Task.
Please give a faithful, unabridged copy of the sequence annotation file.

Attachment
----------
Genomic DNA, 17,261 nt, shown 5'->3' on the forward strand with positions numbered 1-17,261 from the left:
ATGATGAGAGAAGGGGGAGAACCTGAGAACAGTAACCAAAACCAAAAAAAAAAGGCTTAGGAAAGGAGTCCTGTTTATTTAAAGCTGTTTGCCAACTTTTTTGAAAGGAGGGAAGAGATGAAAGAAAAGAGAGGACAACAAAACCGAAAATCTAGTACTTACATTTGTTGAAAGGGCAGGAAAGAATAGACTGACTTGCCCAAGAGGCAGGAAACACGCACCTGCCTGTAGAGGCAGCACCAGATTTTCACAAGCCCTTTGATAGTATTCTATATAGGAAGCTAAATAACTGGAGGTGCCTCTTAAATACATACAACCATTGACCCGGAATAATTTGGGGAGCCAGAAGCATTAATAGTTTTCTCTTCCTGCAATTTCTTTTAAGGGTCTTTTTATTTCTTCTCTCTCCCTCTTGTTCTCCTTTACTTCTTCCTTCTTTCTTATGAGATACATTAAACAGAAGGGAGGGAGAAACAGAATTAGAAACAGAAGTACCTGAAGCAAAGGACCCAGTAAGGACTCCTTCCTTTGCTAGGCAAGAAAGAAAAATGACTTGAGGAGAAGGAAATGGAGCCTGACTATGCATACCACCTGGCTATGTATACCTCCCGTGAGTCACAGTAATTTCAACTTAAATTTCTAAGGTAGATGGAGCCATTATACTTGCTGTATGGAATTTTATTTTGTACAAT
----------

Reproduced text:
Genomic DNA, 17,261 nt, shown 5'->3' on the forward strand with positions numbered 1-17,261 from the left:
ATGATGAGAGAAGGGGGAGAACCTGAGAACAGTAACCAAAACCAAAAAAAAAAGGCTTAGGAAAGGAGTCCTGTTTATTTAAAGCTGTTTGCCAACTTTTTTGAAAGGAGGGAAGAGATGAAAGAAAAGAGAGGACAACAAAACCGAAAATCTAGTACTTACATTTGTTGAAAGGGCAGGAAAGAATAGACTGACTTGCCCAAGAGGCAGGAAACACGCACCTGCCTGTAGAGGCAGCACCAGATTTTCACAAGCCCTTTGATAGTATTCTATATAGGAAGCTAAATAACTGGAGGTGCCTCTTAAATACATACAACCATTGACCCGGAATAATTTGGGGAGCCAGAAGCATTAATAGTTTTCTCTTCCTGCAATTTCTTTTAAGGGTCTTTTTATTTCTTCTCTCTCCCTCTTGTTCTCCTTTACTTCTTCCTTCTTTCTTATGAGATACATTAAACAGAAGGGAGGGAGAAACAGAATTAGAAACAGAAGTACCTGAAGCAAAGGACCCAGTAAGGACTCCTTCCTTTGCTAGGCAAGAAAGAAAAATGACTTGAGGAGAAGGAAATGGAGCCTGACTATGCATACCACCTGGCTATGTATACCTCCCGTGAGTCACAGTAATTTCAACTTAAATTTCTAAGGTAGATGGAGCCATTATACTTGCTGTATGGAATTTTATTTTGTACAAT